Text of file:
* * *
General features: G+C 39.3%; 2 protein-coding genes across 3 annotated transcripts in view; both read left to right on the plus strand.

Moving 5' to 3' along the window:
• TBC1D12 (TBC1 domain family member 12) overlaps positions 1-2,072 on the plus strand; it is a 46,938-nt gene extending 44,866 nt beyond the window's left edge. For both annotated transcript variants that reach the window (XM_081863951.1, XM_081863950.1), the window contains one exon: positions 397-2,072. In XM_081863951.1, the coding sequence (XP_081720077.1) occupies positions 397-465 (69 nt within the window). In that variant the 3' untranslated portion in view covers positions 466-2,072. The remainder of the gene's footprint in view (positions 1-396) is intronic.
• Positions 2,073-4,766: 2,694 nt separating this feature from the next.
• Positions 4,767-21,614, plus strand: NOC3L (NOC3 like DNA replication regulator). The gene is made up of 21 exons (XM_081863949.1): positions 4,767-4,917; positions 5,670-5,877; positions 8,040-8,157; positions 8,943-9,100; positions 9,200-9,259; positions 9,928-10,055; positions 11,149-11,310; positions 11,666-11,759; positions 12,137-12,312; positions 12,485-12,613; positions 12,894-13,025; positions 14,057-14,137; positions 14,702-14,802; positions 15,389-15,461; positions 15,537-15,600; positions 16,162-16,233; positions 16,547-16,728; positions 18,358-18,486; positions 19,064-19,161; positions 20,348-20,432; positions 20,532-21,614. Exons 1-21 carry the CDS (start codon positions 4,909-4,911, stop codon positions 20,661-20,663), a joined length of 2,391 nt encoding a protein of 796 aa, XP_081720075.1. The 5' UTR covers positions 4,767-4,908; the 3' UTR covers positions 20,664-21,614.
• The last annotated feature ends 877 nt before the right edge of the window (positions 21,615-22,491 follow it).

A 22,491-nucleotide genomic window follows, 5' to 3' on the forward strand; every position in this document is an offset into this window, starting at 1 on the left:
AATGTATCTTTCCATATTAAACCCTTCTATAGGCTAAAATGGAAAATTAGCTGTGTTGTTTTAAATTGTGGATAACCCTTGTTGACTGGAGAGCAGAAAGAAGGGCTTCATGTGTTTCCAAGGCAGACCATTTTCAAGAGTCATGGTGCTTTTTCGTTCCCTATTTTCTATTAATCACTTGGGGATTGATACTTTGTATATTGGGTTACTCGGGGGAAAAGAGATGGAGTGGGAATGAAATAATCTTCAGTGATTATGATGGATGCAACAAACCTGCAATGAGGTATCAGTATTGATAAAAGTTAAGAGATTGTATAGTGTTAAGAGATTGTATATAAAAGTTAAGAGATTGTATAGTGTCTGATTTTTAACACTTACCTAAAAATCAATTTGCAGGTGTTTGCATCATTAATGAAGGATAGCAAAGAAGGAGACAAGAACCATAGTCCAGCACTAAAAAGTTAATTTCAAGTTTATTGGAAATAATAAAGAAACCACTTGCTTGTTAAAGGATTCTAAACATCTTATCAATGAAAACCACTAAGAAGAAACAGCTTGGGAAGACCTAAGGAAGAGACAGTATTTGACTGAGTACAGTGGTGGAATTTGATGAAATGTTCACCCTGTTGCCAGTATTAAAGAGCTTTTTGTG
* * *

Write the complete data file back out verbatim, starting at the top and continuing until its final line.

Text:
General features: G+C 39.3%; 2 protein-coding genes across 3 annotated transcripts in view; both read left to right on the plus strand.

Moving 5' to 3' along the window:
• TBC1D12 (TBC1 domain family member 12) overlaps positions 1-2,072 on the plus strand; it is a 46,938-nt gene extending 44,866 nt beyond the window's left edge. For both annotated transcript variants that reach the window (XM_081863951.1, XM_081863950.1), the window contains one exon: positions 397-2,072. In XM_081863951.1, the coding sequence (XP_081720077.1) occupies positions 397-465 (69 nt within the window). In that variant the 3' untranslated portion in view covers positions 466-2,072. The remainder of the gene's footprint in view (positions 1-396) is intronic.
• Positions 2,073-4,766: 2,694 nt separating this feature from the next.
• Positions 4,767-21,614, plus strand: NOC3L (NOC3 like DNA replication regulator). The gene is made up of 21 exons (XM_081863949.1): positions 4,767-4,917; positions 5,670-5,877; positions 8,040-8,157; positions 8,943-9,100; positions 9,200-9,259; positions 9,928-10,055; positions 11,149-11,310; positions 11,666-11,759; positions 12,137-12,312; positions 12,485-12,613; positions 12,894-13,025; positions 14,057-14,137; positions 14,702-14,802; positions 15,389-15,461; positions 15,537-15,600; positions 16,162-16,233; positions 16,547-16,728; positions 18,358-18,486; positions 19,064-19,161; positions 20,348-20,432; positions 20,532-21,614. Exons 1-21 carry the CDS (start codon positions 4,909-4,911, stop codon positions 20,661-20,663), a joined length of 2,391 nt encoding a protein of 796 aa, XP_081720075.1. The 5' UTR covers positions 4,767-4,908; the 3' UTR covers positions 20,664-21,614.
• The last annotated feature ends 877 nt before the right edge of the window (positions 21,615-22,491 follow it).

A 22,491-nucleotide genomic window follows, 5' to 3' on the forward strand; every position in this document is an offset into this window, starting at 1 on the left:
AATGTATCTTTCCATATTAAACCCTTCTATAGGCTAAAATGGAAAATTAGCTGTGTTGTTTTAAATTGTGGATAACCCTTGTTGACTGGAGAGCAGAAAGAAGGGCTTCATGTGTTTCCAAGGCAGACCATTTTCAAGAGTCATGGTGCTTTTTCGTTCCCTATTTTCTATTAATCACTTGGGGATTGATACTTTGTATATTGGGTTACTCGGGGGAAAAGAGATGGAGTGGGAATGAAATAATCTTCAGTGATTATGATGGATGCAACAAACCTGCAATGAGGTATCAGTATTGATAAAAGTTAAGAGATTGTATAGTGTTAAGAGATTGTATATAAAAGTTAAGAGATTGTATAGTGTCTGATTTTTAACACTTACCTAAAAATCAATTTGCAGGTGTTTGCATCATTAATGAAGGATAGCAAAGAAGGAGACAAGAACCATAGTCCAGCACTAAAAAGTTAATTTCAAGTTTATTGGAAATAATAAAGAAACCACTTGCTTGTTAAAGGATTCTAAACATCTTATCAATGAAAACCACTAAGAAGAAACAGCTTGGGAAGACCTAAGGAAGAGACAGTATTTGACTGAGTACAGTGGTGGAATTTGATGAAATGTTCACCCTGTTGCCAGTATTAAAGAGCTTTTTGTG